The Morals of the Market: Human Rights and Neoliberalism. Workshop with Dr Jessica Whyte
The Centre for Applied Philosophy, Politics and Ethics are delighted to invite you to a workshop with Dr Jessica Whyte on her new book, Human Rights and Neoliberalism, which will be published by Verso in November (details below).
The workshop will take place on Thursday 14 November, from 10:30-17:00, City Campus (room TBC). Lunch will be provided.
If you are interested in attending the workshop, in part or in whole, please e-mail Robin Dunford on, so that you can be provided with a copy of the book in advance of the workshop. Places are limited, so please get in touch to confirm your place.  
The Morals of the Market: Drawing on detailed archival research on the parallel histories of human rights and neoliberalism, Jessica Whyte uncovers the place of human rights in neoliberal attempts to develop a moral framework for a market society. In the wake of the Second World War, neoliberals saw demands for new rights to social welfare and self-determination as threats to “civilisation”. Yet, rather than rejecting rights, they developed a distinctive account of human rights as tools to depoliticise civil society, protect private investments and shape liberal subjects.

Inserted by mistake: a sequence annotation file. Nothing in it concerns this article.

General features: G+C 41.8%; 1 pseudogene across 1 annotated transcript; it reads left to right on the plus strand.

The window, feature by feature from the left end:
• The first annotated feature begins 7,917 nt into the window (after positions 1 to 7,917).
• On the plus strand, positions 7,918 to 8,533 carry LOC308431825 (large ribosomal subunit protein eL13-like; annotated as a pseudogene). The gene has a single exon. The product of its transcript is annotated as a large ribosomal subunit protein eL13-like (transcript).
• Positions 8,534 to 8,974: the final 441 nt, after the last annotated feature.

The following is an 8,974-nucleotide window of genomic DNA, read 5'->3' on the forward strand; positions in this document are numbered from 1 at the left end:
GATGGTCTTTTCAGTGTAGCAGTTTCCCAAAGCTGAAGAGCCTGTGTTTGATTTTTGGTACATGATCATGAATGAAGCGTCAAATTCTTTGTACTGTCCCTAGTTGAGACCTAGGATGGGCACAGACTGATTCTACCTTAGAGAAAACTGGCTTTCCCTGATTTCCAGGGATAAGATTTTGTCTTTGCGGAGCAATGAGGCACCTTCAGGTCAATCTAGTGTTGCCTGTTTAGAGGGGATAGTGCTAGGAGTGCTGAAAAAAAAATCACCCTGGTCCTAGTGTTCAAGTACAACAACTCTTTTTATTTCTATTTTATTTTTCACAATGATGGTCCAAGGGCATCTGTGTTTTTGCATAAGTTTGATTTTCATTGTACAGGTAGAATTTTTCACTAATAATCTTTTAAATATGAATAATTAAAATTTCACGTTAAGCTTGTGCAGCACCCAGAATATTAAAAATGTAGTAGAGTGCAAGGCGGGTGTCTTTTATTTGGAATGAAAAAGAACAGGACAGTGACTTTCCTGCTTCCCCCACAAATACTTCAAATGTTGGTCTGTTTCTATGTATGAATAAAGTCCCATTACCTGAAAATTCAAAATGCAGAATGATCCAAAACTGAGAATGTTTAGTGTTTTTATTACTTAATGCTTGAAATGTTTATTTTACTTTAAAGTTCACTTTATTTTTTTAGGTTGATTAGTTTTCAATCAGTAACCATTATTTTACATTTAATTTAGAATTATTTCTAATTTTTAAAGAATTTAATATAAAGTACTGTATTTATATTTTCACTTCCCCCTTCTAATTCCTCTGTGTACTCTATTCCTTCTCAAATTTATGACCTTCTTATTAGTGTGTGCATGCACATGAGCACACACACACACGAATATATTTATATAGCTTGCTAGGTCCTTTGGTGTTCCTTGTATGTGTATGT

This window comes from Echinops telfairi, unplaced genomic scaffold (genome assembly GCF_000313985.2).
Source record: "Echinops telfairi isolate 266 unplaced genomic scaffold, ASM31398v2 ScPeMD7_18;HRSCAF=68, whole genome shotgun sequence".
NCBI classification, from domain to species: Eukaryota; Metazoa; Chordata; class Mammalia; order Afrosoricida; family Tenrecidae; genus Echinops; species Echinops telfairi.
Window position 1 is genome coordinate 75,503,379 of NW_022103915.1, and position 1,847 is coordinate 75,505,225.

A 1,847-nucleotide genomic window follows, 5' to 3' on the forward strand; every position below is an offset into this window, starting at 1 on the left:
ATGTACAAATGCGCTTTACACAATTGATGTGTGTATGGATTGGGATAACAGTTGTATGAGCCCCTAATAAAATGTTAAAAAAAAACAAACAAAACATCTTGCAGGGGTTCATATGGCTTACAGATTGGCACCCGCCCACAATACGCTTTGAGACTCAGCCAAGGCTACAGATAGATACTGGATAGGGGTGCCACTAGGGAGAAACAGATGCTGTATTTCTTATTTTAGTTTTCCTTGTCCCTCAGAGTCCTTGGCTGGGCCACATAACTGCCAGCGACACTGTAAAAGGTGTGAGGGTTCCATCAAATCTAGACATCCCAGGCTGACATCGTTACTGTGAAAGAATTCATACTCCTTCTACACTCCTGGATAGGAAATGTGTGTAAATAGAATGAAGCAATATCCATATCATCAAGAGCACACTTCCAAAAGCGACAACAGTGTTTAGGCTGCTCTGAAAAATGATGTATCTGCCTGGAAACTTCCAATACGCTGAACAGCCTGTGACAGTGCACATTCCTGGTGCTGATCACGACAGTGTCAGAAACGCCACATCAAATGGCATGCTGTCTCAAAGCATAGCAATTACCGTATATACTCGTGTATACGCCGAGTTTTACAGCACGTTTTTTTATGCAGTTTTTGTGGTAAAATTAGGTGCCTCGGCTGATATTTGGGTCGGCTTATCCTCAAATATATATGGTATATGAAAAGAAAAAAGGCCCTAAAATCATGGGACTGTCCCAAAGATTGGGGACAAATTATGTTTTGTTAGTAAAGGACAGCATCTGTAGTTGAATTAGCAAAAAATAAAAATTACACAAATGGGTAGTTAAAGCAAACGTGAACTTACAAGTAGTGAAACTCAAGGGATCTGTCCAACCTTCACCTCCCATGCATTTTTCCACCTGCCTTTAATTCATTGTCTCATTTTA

Dr Jessica Whyte is Scientia Fellow and Associate Professor in the School of Humanities and Languages (Philosophy) and the School of Law, University of New South Wales, and an Australian Research Council DECRA Fellow. She is a political theorist whose work integrates political philosophy, intellectual history and political economy to analyse contemporary forms of sovereignty, human rights, humanitarianism and militarism. Her work has been published in a range of fora including Contemporary Political Theory; Humanity: An International Journal of Human Rights, Humanitarianism and Development; Law and Critique; Political Theory; and Theory and Event. Her first monograph, Catastrophe and Redemption: The Political Thought of Giorgio Agamben, was published by SUNY in 2013. She is currently working on a three-year Australian Research Council-funded project, “Inventing Collateral Damage: The Changing Moral Economy of War”. 
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